Everything is a faith position, atheism is a religion

Evangelical Christians like to argue (wrongly) that “everyone worships something”. This translates into worldview talk as statements like “everything is a faith position: I have faith in God, you have faith in human reason/science/the Conservative Party”. You might hear the theist make a statement like “atheism is a religion”. What could they mean by this?

They might mean that everyone has to start by assuming some stuff (that they’re not in the Matrix, say, or that scientists aren’t just making their results up), assuming stuff you can’t show is “faith”, therefore everyone has “faith”, and therefore Christian faith is as justified as any other. This goes wrong in a couple of ways: firstly, it assumes that all such assumptions are equally reasonable. They aren’t: for example, they can be differentiated by how easily we could tell if they were wrong. Edited: Chris Hallquist puts it better than I did, when he says that “belief in the Christian God isn’t very much at all like most of the common-sense beliefs commonly cited as threatened by Descartes & Hume-style skepticism (like belief in the reliability of our senses), but is an awful lot like beliefs most Christians wouldn’t accept without evidence–namely, the beliefs of other religions. That kind of response is very hard to reject without special pleading on behalf of Christianity, and doesn’t involve commitment to any potentially troublesome epistemic principles.”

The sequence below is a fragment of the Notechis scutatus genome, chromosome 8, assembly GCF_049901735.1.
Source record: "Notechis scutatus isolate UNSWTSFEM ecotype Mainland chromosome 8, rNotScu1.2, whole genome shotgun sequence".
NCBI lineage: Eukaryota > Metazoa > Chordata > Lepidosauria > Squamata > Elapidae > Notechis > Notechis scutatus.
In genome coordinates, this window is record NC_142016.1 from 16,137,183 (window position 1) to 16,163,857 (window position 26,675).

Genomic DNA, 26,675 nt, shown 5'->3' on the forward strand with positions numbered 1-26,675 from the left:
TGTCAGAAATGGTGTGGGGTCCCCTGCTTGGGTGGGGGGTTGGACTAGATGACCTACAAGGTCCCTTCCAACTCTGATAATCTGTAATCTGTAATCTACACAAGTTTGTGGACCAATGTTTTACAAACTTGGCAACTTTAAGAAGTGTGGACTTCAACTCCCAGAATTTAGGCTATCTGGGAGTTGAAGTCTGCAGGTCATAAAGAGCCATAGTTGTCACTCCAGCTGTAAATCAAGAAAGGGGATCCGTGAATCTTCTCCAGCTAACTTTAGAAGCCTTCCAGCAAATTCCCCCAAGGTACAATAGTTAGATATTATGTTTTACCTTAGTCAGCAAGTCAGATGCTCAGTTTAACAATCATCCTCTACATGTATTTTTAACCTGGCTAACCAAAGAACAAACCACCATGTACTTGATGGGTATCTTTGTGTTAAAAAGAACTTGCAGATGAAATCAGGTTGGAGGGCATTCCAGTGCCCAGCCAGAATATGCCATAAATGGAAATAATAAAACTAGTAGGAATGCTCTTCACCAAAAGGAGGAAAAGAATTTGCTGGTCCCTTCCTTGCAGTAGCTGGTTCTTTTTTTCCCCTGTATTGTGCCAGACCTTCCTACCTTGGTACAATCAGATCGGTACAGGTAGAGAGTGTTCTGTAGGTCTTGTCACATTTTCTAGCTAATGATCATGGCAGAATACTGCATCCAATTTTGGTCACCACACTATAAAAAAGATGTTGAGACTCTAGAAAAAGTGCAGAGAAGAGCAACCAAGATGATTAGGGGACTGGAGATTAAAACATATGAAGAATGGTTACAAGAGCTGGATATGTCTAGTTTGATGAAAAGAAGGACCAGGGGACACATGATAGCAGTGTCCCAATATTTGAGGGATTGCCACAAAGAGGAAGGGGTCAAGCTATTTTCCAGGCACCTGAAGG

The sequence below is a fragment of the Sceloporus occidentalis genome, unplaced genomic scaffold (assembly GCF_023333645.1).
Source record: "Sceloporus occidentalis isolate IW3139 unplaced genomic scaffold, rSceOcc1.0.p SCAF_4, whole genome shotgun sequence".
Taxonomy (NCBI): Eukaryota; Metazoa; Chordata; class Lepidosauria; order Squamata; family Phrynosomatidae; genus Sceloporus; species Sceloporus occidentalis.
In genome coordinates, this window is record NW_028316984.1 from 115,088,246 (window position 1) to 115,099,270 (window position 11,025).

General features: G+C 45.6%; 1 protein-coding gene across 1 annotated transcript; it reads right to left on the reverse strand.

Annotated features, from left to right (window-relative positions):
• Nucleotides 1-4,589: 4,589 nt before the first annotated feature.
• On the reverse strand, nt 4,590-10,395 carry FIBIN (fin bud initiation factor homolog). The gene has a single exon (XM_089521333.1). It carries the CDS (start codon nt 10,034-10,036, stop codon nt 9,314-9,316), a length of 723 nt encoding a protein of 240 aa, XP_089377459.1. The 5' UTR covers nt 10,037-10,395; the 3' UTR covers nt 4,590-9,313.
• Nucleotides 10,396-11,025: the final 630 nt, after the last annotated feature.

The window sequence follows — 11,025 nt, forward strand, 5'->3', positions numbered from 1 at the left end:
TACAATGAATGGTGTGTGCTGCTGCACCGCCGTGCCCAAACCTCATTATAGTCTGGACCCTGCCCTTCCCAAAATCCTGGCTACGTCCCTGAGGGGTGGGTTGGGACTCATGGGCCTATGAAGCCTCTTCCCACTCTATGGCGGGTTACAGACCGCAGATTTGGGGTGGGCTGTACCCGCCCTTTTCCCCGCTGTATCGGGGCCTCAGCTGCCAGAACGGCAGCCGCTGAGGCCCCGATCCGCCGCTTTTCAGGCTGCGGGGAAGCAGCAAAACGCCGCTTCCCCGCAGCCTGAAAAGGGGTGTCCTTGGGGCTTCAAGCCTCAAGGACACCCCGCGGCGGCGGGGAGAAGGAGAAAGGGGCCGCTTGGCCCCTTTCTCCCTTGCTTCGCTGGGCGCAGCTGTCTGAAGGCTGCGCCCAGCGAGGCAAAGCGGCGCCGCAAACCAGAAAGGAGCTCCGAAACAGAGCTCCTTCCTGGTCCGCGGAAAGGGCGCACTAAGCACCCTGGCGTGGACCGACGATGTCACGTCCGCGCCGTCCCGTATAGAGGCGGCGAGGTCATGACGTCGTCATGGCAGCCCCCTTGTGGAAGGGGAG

Secondly, this use of “faith” isn’t how many Christians like to use the word. According to Christians, faith means putting your trust in a person. Christianity transplants notions of loyalty to friends onto loyalty to worldviews. With the exception of those of us who worship at the Church of Dawkins, atheism isn’t about loyalty to or trust in a person, nor is steadfastness in a particular atheist view seen as a virtue (quite the reverse, as far as I’m concerned).

They might mean that there are atheists who, for example, organise into groups to further their aims, or raise funds for the cause. As Poke argues, even atheists may feel they should not organise into groups because “that’s what religion does”. The atheists should recognise that doing the opposite of what mistaken people do doesn’t make you correct. The theists should recognise that forming into groups and raising money is not what makes something a religion.

Finally, they might mean that atheists imitate the worst features of religion. This could be true: both religious and non-religious groups may fall into uncritical supercriticality, the idea that it’s wrong to criticise any argument that supports your position. It would be right for a theist to criticise an atheist group which fell into this trap, but not all of them do so.